The agency claims construction deferrals have increased nationally by 500 percent over the last four months compared to the same period last year. Reed managing director Rob Wild warned the economic climate was impacting heavily on small to medium developers because “they cannot raise the finance required to proceed with projects once the approval is through”. 

Last week, paintmaker Wattyl announced it would expand its cost-cutting program, axing an unspecified number of jobs from its current 1,400 workforce, in a bid to offset falling revenue. The company’s sales revenue was down by 5.5 percent for the first quarter. A Wattyl spokesman described prospects for the new housing sector as “pessimistic with no improvements predicted for the current financial year”. Housing starts in the September quarter were down by 10,000 on an annualised basis.

Job cuts are also emerging in gold mining as companies look to take over weaker operations or merge. Ian Smith, the chief executive Ian Smith Newcrest Mining, Australia’s biggest gold company, said he believed the “global financial turmoil” would enhance merger and acquisition opportunities. “We think there is a whole range of opportunities in M&A (merger and acquisitions) and [this] will probably get better over the upcoming six to 12 months.” The company has announced plans to slash 400 jobs from its 1,000-strong Telfer goldmine workforce by Christmas.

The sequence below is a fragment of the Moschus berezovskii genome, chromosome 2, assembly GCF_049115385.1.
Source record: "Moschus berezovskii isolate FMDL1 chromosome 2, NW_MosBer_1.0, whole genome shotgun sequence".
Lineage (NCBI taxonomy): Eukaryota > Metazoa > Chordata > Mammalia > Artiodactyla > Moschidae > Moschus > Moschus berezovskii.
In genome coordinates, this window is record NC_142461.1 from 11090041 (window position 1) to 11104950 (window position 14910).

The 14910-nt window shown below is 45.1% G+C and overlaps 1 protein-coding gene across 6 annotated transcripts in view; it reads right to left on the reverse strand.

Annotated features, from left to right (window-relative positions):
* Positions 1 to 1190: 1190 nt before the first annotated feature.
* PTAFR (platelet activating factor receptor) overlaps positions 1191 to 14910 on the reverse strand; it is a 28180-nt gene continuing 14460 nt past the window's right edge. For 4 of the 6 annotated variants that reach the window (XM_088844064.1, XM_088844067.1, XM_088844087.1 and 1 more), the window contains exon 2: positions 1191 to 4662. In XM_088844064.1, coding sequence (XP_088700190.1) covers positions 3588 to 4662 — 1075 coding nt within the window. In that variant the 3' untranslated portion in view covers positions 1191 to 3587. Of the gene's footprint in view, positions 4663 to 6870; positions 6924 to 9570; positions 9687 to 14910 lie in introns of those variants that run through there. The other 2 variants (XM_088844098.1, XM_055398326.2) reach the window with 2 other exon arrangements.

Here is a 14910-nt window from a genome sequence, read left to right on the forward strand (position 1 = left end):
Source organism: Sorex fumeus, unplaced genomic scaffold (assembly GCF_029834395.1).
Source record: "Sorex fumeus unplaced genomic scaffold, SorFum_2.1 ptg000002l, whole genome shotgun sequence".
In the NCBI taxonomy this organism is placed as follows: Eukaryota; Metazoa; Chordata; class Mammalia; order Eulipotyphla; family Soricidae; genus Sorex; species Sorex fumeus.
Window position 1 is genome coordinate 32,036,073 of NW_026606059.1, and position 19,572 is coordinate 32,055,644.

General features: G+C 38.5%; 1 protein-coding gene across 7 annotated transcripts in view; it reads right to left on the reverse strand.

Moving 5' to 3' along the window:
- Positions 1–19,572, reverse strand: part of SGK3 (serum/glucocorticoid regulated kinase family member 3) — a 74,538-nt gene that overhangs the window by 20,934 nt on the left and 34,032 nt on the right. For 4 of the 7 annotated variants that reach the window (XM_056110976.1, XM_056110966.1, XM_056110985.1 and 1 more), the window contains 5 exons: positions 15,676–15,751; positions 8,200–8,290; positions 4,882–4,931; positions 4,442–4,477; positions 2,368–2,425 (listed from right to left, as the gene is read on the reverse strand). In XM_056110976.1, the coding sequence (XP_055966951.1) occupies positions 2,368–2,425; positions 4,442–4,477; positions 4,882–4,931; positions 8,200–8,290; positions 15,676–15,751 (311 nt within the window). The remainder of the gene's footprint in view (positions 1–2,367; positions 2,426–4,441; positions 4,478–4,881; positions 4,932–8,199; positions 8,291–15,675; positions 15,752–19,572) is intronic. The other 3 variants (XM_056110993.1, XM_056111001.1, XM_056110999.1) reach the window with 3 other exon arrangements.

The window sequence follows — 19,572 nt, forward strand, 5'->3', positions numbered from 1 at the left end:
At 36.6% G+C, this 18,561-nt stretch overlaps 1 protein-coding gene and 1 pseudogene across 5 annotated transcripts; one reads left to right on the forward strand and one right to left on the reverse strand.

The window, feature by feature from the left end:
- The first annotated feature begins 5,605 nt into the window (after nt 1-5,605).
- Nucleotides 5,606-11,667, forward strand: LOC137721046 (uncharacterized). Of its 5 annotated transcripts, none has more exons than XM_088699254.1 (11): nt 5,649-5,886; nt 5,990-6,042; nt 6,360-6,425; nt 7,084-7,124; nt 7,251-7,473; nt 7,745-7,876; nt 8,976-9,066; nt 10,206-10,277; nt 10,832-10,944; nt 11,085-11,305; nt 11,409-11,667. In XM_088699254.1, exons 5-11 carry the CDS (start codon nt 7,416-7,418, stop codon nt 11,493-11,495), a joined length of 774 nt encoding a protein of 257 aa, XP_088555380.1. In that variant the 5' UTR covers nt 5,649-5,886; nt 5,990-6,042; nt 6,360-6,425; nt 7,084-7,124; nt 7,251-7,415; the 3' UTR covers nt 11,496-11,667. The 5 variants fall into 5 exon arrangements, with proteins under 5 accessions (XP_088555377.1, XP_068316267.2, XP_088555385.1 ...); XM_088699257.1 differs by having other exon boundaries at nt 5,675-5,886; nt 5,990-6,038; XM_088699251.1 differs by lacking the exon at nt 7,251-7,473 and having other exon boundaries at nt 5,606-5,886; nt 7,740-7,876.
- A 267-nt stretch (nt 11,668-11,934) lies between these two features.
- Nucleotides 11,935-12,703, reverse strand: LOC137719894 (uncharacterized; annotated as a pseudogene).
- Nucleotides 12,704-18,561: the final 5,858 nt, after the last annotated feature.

Layoffs are also beginning in manufacturing, maintenance and telecommunications. Boeing Australia announced it would axe 130 jobs at its maintenance facility at the Williamstown air base in NSW; Boart Longyear will axe 55 jobs from its manufacturing and production sectors in South Australia; and valve maker John Valves stood down its 130-strong workforce at Ballarat in Victoria, after being put into administration. 

Optus, Australia’s second largest telco provider, has announced it will slash 115 jobs from its engineering and technical divisions, while media reports predict the number could increase to around 400. eTeleTech, which operates call centres for communication giant Telstra, has unveiled plans to relocate some of its call centres to the Philippines, resulting in the loss of 500 jobs by March next year.  Telstra, Australia’s largest telco provider, has said it will slash another 800 senior management, middle management and professional services jobs nationwide.